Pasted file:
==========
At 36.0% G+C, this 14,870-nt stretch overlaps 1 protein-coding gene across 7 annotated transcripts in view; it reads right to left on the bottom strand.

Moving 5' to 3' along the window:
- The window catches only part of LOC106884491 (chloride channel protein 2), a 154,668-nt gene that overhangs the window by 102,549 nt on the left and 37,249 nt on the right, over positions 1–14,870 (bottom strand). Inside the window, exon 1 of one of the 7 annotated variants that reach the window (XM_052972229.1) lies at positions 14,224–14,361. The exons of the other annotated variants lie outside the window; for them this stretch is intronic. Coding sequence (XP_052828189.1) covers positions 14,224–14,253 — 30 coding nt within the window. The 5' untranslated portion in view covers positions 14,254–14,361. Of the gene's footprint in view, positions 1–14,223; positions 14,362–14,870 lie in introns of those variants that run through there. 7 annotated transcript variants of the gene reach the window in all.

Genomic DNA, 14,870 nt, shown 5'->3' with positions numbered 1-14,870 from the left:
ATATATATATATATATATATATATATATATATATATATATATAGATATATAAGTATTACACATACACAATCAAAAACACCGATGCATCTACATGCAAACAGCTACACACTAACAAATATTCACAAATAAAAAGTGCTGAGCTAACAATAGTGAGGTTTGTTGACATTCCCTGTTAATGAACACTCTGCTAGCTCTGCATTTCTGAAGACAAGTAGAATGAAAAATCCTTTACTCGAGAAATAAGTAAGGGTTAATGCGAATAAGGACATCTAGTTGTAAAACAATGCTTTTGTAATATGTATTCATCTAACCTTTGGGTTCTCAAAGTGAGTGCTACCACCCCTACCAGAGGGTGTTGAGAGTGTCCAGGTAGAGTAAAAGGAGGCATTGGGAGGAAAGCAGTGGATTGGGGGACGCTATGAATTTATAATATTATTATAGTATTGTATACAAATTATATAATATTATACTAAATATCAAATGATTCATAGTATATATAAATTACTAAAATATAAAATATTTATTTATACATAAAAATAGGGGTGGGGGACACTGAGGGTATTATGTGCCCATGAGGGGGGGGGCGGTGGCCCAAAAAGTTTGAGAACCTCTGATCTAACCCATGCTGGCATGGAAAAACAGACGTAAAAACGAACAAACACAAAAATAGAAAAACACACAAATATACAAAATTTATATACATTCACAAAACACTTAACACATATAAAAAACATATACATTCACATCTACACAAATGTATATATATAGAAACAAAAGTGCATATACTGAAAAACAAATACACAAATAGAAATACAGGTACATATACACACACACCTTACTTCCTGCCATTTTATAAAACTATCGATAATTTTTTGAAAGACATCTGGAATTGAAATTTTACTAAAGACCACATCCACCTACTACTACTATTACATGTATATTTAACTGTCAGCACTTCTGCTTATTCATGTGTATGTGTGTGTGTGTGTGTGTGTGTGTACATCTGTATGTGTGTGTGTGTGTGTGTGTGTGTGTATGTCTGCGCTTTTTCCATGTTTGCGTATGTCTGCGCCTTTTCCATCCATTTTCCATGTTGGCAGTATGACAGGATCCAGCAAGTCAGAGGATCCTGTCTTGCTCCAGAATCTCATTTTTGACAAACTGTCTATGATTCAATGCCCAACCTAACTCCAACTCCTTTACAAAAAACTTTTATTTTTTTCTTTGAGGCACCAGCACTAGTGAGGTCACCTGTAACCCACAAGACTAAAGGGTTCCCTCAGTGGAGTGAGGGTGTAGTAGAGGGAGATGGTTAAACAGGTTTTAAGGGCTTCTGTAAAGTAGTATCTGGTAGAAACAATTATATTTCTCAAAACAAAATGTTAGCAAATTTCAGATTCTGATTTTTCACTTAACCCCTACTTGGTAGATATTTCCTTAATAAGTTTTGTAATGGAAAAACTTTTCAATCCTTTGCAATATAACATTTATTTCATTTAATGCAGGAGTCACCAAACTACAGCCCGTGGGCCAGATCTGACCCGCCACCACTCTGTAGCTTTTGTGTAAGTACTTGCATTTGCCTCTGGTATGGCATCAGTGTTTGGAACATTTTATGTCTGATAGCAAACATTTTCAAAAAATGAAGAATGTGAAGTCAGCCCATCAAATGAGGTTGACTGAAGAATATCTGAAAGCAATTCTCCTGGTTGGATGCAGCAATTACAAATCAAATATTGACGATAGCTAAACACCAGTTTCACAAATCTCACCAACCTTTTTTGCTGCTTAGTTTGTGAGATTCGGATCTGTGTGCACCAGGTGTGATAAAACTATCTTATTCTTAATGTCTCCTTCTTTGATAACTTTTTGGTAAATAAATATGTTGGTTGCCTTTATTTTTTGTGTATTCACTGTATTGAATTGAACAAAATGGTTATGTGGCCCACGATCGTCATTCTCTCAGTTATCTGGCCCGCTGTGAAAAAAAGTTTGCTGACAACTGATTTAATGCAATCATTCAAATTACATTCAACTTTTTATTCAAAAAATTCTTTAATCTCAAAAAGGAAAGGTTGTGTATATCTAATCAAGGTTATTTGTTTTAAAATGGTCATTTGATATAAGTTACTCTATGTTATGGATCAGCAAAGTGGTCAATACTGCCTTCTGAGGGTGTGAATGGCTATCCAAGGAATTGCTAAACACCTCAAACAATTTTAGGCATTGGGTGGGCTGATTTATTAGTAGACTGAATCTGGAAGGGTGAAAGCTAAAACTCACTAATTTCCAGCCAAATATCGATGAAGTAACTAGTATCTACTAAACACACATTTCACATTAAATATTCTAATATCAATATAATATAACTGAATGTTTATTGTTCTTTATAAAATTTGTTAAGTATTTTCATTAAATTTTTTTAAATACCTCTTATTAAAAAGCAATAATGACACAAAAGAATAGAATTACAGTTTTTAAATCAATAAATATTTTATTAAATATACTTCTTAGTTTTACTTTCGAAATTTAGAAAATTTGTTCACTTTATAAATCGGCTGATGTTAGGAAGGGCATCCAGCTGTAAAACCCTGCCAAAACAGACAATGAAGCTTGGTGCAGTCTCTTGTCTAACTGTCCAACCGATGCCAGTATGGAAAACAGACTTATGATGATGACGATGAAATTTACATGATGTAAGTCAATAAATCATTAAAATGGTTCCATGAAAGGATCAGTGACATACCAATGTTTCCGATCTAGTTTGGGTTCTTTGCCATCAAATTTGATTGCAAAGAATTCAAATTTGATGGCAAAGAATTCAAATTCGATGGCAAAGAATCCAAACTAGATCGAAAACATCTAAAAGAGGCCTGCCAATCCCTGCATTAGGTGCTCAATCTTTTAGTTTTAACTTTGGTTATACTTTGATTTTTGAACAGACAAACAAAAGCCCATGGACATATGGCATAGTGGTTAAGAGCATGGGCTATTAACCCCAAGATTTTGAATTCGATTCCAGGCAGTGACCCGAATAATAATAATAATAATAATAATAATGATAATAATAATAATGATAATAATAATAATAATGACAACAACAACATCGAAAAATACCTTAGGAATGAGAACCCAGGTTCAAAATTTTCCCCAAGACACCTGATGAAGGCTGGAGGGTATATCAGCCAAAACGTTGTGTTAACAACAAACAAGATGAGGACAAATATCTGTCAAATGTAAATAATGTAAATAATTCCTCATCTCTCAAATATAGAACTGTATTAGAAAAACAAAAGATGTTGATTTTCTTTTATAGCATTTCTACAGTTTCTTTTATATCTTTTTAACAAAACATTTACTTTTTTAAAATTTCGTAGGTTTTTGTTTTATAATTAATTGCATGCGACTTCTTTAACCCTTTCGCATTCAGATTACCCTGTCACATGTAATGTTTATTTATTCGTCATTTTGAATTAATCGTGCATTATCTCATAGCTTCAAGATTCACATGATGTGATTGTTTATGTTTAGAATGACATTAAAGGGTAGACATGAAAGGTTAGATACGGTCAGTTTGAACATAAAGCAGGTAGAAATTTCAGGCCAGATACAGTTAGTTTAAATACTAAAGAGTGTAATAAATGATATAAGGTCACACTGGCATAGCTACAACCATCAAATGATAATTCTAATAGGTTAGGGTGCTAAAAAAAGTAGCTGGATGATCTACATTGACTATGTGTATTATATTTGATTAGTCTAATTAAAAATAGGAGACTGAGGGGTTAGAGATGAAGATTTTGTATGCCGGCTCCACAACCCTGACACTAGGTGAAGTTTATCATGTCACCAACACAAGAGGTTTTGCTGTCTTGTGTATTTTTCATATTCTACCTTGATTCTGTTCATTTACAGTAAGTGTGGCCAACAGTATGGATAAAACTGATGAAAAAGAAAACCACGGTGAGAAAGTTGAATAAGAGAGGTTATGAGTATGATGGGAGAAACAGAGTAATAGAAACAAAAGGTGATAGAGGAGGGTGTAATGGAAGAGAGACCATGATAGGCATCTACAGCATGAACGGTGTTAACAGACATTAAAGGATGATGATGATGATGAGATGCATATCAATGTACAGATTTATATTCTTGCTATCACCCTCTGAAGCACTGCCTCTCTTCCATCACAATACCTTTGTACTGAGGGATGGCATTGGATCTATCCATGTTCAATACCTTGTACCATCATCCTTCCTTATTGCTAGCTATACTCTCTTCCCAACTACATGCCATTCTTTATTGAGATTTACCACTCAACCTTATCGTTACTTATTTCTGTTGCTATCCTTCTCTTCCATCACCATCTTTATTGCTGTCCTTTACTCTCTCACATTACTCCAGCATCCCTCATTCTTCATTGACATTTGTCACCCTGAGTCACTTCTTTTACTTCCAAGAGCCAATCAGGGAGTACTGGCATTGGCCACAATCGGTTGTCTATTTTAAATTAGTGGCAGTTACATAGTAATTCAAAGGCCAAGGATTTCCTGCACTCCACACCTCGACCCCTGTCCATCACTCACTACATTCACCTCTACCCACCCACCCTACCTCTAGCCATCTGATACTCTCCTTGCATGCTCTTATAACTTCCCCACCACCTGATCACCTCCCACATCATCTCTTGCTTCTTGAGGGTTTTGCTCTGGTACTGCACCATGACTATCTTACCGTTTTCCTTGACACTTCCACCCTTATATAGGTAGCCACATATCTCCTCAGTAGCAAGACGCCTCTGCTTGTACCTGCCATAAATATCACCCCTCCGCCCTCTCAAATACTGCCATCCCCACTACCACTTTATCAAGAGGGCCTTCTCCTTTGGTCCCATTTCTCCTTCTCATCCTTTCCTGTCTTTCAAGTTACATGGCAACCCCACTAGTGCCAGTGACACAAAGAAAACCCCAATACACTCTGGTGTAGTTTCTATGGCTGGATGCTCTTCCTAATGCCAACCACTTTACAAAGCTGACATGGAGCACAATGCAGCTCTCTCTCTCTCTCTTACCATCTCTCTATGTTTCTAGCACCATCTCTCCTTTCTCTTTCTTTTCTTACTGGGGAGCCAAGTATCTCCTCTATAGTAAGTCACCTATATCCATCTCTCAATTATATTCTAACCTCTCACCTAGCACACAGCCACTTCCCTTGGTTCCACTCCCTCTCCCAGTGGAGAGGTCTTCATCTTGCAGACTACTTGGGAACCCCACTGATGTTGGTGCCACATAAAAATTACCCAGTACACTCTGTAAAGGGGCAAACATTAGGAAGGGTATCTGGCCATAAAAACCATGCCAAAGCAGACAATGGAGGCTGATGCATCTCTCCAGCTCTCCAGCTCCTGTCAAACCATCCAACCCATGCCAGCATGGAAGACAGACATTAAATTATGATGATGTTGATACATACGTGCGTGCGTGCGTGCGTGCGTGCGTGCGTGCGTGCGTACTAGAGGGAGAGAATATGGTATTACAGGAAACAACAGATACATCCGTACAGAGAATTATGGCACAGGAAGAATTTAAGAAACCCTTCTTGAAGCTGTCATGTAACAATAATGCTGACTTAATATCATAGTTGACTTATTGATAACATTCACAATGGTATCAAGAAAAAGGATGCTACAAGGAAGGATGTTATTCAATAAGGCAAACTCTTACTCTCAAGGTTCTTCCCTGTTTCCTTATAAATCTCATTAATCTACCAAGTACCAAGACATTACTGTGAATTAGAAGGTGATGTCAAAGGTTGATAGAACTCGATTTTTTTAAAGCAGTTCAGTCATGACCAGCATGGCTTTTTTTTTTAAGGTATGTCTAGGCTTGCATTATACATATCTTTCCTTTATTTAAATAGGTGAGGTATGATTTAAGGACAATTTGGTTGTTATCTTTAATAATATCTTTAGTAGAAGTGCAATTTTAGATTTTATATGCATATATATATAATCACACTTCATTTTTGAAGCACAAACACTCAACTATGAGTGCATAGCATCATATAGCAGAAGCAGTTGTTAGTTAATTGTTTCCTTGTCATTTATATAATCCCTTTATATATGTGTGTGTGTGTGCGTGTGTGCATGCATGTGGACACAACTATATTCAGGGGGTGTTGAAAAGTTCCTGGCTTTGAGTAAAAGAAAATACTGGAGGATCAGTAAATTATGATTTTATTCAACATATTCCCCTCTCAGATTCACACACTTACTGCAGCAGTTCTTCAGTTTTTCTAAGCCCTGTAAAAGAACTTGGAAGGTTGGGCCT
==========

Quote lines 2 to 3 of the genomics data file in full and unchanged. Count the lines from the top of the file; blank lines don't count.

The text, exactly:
Moving 5' to 3' along the window:
- The window catches only part of LOC106884491 (chloride channel protein 2), a 154,668-nt gene that overhangs the window by 102,549 nt on the left and 37,249 nt on the right, over positions 1–14,870 (bottom strand). Inside the window, exon 1 of one of the 7 annotated variants that reach the window (XM_052972229.1) lies at positions 14,224–14,361. The exons of the other annotated variants lie outside the window; for them this stretch is intronic. Coding sequence (XP_052828189.1) covers positions 14,224–14,253 — 30 coding nt within the window. The 5' untranslated portion in view covers positions 14,254–14,361. Of the gene's footprint in view, positions 1–14,223; positions 14,362–14,870 lie in introns of those variants that run through there. 7 annotated transcript variants of the gene reach the window in all.